Published 17 November 2021
by Chloe Hamilton
Openhearted, resilient and rooted in the community, Manjit’s Kitchen is a story of true hospitality. After a rough ride through the pandemic, Manjit and her husband Michael and their small team are celebrating ten years of business. Once a local delivery service and street food vendor with a converted horsebox, their café in Leeds’ Kirkgate Market is now a well-known local treasure and their restaurant on Kirkstall Road is equally loved for their vegetarian Punjabi cooking. Manjit talks to us about what they’ve got to celebrate on their 10th birthday.
I grew up in Leeds Market. It’s fabulous. Everyone will say ‘don’t go into the market’ but I always do the opposite. Service there is madness because everyone is on their lunch break and it’s really full on from about midday to 3pm. Kirkstall is kind of calm by comparison. There are five tables and the service is more continuous and laid back. It’s really enjoyable.
We opened the Kirkstall restaurant in October 2019. At first we didn’t know what to expect with evening service, but it’s been amazing. Kirkstall is about family memories – I used to go with my dad and my family to the cinema there. My husband Michael grew up in and around Armley and Kirkstall. He loves the Cardigan Arms – it’s got a fantastic history behind it. And we’ve got Poco and a few other independents coming onto Kirkstall Road which gives it a lift.
We’ve been working through the pandemic with no break. At the moment I do 7-9am at the market then 9am-11pm at the restaurant each day. I love the pressure, but there was one day last week where it got to me and I nearly broke. We had quite a few staff on sick leave and were struggling to get cover. Before the pandemic we always had a back-up plan. We’ve been throwing part-time staff into full-time work and they’ve been totally shattered and I don’t like to see that.
It’s been an absolute nightmare with rent. It brings me to tears. At Kirkstall we wanted to pay monthly rather than quarterly and we asked for some rent reduction, but it was ‘pay up or else’ from the landlord. There was no help, we were on our own. I hit the wall on many occasions but we have to stay strong to stay afloat. Basically we got the support from our social network, they lifted us through the whole pandemic and as we moved to collection and takeaway. It’s come full circle because that’s how I started when I launched my home kitchen. That’s where it all began.
Social media has brought me to where we are now. Back in 2009, Twitter was relatively new. We were making proper home-cooked Indian food and everyone wanted to know ‘What is this? Who is this?’. There was no-one out there doing anything like it. It was a fun time and the response was brilliant. I just speak as I am on Twitter and it’s not just about the business, it’s about getting involved in everything and keeping everyone on their toes. We like to share because I get the support from everyone and that gives me comfort.
Back in the 80s we didn’t have any caterers. We always met up at the temples and had big family events and parties and we used to have a garage where my mum and grandma had this big pot. I’ve still got my granny’s big pot and her gas stove – it’s a bit dodgy now but I’ve still got it. Everyone used to just cook in the backyard and cook for weddings and get everyone together. We loved it.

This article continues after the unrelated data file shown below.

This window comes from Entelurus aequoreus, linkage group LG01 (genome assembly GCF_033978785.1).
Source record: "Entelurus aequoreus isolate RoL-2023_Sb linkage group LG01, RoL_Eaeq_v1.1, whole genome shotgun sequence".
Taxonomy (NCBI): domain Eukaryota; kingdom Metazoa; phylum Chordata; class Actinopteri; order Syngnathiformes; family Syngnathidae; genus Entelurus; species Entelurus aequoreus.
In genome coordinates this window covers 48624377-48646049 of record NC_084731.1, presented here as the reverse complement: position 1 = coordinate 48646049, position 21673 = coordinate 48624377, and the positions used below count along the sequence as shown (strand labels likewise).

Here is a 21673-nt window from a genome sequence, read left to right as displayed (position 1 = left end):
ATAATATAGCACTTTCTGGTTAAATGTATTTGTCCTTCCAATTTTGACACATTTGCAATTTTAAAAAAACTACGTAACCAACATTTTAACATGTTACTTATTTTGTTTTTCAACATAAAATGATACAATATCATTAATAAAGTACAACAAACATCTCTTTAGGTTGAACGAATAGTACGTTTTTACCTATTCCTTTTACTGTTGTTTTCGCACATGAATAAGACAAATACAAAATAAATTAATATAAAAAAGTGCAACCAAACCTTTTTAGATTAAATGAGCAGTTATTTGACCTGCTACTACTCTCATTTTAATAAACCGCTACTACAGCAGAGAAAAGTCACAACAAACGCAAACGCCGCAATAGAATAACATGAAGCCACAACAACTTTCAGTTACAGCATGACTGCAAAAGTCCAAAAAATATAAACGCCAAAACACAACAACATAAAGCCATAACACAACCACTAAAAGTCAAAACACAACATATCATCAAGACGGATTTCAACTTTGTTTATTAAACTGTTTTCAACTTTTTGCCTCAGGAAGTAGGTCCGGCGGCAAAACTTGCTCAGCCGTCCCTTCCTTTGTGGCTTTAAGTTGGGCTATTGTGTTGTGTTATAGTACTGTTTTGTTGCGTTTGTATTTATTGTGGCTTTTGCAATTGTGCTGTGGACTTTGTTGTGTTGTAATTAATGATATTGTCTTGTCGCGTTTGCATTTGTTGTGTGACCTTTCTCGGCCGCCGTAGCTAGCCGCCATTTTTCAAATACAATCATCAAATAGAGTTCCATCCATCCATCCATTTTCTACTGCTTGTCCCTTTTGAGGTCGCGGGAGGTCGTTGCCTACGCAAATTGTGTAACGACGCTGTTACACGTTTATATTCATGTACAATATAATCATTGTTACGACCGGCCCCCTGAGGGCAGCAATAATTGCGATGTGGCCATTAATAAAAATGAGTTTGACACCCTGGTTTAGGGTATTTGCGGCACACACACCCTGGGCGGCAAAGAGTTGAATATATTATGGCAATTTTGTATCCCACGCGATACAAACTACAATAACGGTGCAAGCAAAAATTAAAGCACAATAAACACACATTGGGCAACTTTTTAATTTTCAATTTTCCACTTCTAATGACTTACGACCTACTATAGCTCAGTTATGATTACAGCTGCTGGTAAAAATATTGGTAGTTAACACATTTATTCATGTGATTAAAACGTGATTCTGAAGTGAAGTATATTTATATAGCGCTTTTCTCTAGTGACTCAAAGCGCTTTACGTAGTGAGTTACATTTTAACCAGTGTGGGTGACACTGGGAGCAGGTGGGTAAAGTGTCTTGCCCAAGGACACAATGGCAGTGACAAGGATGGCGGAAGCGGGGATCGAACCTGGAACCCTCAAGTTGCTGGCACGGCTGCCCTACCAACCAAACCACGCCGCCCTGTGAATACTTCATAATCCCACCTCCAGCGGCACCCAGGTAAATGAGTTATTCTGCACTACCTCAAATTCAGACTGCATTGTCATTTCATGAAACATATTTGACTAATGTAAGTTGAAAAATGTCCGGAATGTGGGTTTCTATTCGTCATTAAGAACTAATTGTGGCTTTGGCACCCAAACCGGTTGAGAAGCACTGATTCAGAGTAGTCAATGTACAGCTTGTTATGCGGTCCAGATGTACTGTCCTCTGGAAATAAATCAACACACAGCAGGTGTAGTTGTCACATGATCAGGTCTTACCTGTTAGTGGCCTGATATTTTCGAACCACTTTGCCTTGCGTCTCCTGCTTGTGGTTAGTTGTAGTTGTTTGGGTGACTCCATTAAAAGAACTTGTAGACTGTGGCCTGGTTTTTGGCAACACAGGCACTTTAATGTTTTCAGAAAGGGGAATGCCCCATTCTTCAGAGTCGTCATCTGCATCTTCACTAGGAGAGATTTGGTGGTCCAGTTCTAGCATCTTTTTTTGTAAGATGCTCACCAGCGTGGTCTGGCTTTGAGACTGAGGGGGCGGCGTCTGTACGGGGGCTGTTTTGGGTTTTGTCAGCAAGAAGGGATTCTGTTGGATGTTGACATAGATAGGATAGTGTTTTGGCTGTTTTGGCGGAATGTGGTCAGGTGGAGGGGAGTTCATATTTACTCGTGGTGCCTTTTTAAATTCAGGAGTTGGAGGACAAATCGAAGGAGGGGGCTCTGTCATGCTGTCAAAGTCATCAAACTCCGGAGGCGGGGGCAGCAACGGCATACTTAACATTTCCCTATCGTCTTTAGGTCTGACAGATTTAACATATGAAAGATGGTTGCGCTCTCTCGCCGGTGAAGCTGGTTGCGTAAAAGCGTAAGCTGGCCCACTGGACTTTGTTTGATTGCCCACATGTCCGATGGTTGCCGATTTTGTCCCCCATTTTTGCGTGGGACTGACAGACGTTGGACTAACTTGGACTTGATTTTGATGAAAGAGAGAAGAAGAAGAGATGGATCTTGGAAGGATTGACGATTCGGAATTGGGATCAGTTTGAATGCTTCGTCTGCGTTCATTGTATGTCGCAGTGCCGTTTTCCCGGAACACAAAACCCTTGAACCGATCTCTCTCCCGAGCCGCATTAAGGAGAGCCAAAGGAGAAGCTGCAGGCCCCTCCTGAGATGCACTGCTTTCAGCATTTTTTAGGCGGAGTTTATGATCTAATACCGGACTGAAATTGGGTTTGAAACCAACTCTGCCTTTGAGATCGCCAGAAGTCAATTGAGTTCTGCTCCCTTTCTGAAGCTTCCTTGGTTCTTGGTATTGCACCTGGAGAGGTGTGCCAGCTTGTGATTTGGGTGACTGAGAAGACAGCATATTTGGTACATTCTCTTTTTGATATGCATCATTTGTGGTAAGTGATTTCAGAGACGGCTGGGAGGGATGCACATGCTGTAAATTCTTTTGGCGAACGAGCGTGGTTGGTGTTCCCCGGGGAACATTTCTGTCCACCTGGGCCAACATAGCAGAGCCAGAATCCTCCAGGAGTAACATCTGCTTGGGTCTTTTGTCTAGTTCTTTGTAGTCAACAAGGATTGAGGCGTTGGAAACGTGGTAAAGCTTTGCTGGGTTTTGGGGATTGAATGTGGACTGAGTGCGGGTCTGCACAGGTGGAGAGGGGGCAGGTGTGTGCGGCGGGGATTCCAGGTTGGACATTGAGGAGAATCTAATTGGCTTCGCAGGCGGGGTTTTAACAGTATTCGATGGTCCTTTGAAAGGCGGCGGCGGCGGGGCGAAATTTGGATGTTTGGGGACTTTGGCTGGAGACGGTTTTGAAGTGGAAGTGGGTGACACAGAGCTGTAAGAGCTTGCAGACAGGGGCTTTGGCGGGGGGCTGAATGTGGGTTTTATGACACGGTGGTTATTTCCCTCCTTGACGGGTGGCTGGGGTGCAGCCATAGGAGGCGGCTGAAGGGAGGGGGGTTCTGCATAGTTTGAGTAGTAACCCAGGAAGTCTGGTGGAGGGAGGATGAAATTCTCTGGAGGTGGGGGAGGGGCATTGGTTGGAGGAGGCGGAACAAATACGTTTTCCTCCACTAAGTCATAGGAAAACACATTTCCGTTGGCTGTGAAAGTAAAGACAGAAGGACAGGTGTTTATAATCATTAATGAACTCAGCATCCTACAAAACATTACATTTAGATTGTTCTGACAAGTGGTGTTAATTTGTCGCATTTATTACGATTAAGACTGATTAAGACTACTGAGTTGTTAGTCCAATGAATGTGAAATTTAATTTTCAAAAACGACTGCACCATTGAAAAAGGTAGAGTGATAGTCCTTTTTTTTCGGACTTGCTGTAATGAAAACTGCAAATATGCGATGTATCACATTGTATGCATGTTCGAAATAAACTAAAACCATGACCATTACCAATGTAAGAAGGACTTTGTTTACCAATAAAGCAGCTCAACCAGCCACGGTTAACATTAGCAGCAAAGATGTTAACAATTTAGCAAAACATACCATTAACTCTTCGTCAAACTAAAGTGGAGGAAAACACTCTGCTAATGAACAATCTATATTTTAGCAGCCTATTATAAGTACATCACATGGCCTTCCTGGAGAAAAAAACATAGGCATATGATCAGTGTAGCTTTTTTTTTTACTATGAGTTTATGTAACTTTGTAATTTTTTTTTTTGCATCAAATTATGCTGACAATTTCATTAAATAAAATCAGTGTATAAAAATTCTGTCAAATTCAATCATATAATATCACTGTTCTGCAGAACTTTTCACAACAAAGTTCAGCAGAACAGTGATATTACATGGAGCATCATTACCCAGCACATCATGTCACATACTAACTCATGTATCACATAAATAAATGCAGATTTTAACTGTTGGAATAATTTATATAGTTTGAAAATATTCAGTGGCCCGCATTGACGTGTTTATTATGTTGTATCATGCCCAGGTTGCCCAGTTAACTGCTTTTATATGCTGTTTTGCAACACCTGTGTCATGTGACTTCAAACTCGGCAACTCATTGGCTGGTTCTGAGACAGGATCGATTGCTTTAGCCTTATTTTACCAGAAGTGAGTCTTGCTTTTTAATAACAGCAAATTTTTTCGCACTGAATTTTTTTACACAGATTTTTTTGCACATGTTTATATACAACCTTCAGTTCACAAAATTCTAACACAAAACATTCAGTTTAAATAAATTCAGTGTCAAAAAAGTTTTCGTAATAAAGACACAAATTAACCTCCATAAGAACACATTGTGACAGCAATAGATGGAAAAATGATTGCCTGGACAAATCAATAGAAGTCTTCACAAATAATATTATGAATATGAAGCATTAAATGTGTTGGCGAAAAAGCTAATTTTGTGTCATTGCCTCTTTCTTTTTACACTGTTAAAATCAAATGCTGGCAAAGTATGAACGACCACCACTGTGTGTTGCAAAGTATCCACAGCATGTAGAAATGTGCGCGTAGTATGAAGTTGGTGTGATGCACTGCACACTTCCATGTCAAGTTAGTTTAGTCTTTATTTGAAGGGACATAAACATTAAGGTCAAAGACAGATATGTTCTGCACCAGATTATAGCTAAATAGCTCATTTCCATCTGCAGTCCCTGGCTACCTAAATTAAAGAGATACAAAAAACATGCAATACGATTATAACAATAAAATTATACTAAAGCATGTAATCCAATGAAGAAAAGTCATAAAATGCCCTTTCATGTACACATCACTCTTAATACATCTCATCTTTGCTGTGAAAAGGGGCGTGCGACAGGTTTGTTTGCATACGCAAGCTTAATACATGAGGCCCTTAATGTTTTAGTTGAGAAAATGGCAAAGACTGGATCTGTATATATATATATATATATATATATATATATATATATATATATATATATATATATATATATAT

I used to work in an office-based job in Leeds, but when the recession hit I was made redundant. I had this passion for cooking anyway from a young age and I just thought, let’s do it. It’s the best thing I’ve ever done. It’s the thing I enjoyed the most – I’m a feeder.
Growing up, life has always been very male-dominated. The brothers can do what they want and the sisters can’t do anything. I’ve always wanted to find my own feet, to voice myself, because I couldn’t do that before. In our religion, you get disowned if you get divorced and I had no option not to divorce my ex-husband due to domestic violence. You’re not allowed to break free but I’m a rebel – I do the opposite of what everyone says, so I broke free and was an outcast of the family.
Life experience has made me a stronger person and I wouldn’t be here today without it. We have an all-female team (apart from Michael) and everyone has a background, an experience of being told what they can and cannot do. My staff have husbands that don’t allow them to go to work – their main role is to stay at home, look after the kids and cook. So it’s nice to bring these ladies out and their husbands feel safe knowing they’re working for me, an Asian lady. Some of them didn’t have the confidence to speak English and now they’re running the place. It’s beautiful to see and it makes me so proud.
I don’t want to be in the limelight – I just want to be in the background and help others that have been through life experiences and give them an opportunity. But it’s wonderful to see the recognition. I’m amazed by it. When we won [at the BBC’s Food and Farming Awards], I wasn’t expecting anything, I just wanted to get out of Leeds, to not be cooking and to enjoy the night. I was like, ‘no way, this has not happened’. I was speechless. My brain freezes and I don’t know what to say. That’s where Michael gives me that lift. It’s nice to have that support from him.
One day when I have a bit of time I’d love to write a book – a story of my journey. That is my dream – to write the journey of Manjit’s and how I got here… to write everything, much like I do on social media.
It’s been a blast. An absolute blast.